How to Plant and Grow a Chestnut Tree How to Plant and Grow a Chestnut Tree

What You'll Need
Chestnuts purchased from a grower or nursery
Large (1-gallon or greater) zip-lock bags or rodent-proof container
Vermiculite, clean sand, or sphagnum moss
Hardware cloth, flashing, or a tall empty metal food can
Deep planters or pots (optional)

Planting and growing a Chestnut tree is a satisfying experience requiring a bit of planning and patience. The extra effort is amply rewarded by the lasting legacy of a mature tree. Once the American Chestnut was one of every four trees found in the hardwood forests of the eastern United States. They were a vital source of food and timber. The blight that decimated the forest is still a threat. The efforts of dedicated conservationists are helping to bring these trees back. The trees available today are often Chinese, Japanese or hybrids carefully cultivated to preserve the species.


Step 1 - Preparing the Seed

Starting Chestnut trees from seeds is often the easiest way to ensure the growth of a healthy plant. Purchase chestnuts from a reputable nursery or grower, not the grocery store. The nuts at the grocery have been exposed to rough handling, drying conditions and heat that will have stressed and probably killed the seed. The living seeds purchased need gentle treatment and immediate attention.

Chestnuts require stratification in order to germinate. This period of cold storage lasts for 2 to 4 months. During this time, the chestnuts should be kept largely undisturbed at temperatures between 32 and 38 degrees Fahrenheit. A large zip-lock bag, with holes in it to allow the nuts to breathe, stored in the refrigerator will suffice. If stored elsewhere, the container should be resistant to the efforts of rodents, birds, and insects attracted to the potential food source.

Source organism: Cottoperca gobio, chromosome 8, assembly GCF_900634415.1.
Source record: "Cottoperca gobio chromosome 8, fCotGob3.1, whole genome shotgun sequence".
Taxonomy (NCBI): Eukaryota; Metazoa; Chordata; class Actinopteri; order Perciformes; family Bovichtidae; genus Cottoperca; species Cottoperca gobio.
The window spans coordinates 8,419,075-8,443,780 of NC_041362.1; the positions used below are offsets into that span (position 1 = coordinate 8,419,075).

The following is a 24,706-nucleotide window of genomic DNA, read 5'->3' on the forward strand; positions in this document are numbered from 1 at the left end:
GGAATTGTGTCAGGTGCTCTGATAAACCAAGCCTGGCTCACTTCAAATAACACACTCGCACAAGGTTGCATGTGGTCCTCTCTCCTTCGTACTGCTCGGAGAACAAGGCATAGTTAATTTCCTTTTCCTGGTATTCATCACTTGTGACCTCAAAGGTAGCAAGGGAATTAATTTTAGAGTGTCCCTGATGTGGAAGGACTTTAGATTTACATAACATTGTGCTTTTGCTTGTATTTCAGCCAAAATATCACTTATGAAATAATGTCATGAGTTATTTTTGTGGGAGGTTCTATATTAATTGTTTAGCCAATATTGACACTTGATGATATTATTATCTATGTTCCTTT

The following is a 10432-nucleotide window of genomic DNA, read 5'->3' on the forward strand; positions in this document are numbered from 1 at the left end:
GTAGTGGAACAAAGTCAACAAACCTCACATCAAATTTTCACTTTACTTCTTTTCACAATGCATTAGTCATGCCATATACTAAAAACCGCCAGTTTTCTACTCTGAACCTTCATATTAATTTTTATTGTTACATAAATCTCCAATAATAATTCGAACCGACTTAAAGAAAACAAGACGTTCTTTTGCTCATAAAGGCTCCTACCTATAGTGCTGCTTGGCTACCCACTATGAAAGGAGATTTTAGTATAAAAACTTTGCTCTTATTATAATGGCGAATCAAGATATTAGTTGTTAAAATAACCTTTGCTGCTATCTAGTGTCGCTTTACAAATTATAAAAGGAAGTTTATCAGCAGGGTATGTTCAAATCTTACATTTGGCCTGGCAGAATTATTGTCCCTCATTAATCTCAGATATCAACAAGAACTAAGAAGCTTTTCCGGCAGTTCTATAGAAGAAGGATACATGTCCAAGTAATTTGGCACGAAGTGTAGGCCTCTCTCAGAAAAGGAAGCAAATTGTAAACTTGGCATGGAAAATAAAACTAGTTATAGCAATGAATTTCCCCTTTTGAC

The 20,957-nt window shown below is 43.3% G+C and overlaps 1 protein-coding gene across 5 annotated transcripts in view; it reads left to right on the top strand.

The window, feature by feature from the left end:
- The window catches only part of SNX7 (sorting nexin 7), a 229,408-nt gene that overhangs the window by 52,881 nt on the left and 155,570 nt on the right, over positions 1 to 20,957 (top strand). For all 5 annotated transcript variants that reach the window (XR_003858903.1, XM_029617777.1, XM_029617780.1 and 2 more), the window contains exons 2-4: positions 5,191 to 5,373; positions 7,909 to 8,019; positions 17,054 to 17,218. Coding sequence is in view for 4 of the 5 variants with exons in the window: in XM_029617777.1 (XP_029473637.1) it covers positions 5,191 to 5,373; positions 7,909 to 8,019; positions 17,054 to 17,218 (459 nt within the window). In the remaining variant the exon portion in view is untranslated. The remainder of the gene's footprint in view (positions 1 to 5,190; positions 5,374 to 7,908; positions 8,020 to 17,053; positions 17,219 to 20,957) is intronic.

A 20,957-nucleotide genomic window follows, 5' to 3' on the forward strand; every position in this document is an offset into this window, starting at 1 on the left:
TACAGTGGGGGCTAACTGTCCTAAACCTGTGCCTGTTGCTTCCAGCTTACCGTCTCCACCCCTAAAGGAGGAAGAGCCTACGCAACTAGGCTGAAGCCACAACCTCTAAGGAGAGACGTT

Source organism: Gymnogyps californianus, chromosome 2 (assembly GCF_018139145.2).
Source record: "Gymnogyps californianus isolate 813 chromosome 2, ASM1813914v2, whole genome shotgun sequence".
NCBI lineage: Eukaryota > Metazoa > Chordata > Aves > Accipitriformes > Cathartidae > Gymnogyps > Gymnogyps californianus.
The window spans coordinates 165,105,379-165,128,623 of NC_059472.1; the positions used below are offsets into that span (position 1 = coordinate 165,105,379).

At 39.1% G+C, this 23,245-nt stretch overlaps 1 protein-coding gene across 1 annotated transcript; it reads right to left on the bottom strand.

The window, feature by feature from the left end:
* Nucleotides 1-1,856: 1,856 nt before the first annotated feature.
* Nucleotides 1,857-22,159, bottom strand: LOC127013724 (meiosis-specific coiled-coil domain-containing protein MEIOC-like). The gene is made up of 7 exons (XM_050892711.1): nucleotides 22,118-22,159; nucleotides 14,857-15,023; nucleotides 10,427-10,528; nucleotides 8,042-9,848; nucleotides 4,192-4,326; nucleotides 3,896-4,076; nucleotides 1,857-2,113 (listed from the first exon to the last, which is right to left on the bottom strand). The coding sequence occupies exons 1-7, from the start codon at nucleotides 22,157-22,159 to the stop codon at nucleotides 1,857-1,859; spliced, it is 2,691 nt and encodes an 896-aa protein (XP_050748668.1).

Vermiculite, sand, or the moss used to line hanging baskets can be moistened and used to cushion and cover the seeds. The seeds need moisture, but with too much, they will spoil. Once each month, check the contents re-wetting as needed. Use care in handling the dormant nuts and their emerging roots. Keep their container oriented with the same side facing upwards.

Step 2 - Selecting the Site

Choose the planting site with care. Chestnuts thrive in moist, loamy or sandy soil. They prefer an acidic environment with a pH between 4.5 and 5.5. Locations protected from harsh, drying winds or damaging frost pockets are best. Clay or alkaline soils will kill Chestnuts. Dormant trees can withstand water-saturated soils. When the tree is actively growing, over-watering or poor drainage are also killers.

Step 3 - Planting and Transplanting

Plant as soon as the danger of hard frost has passed. Place seeds on their sides at a depth of one-half inch. If the root is visible, carefully plant the seed with the root pointed downward. The best planting option will vary by location and the Chestnut cultivator selected.  Indoor container planting allows the seeds an early start in February. A deep container is required. Planting in a garden bed, particularly under row covers will likewise afford some protection from the weather.

The risk of predation for the seed and growing plants is greater in the garden. Deer, rabbits, rodents and birds will find the chestnuts irresistible. Encircling the plantings with hardware cloth, flashing, or even a tin can will help. Transplanting from the garden or indoor container should be done when the seedling is 6 to 8 inches in height. Given the effort required to keep young trees safe, some growers simply plant their seeds at the final grow site. This eliminates the need to duplicate protection efforts after transplantation, but at the risk of potentially greater exposure to the weather.

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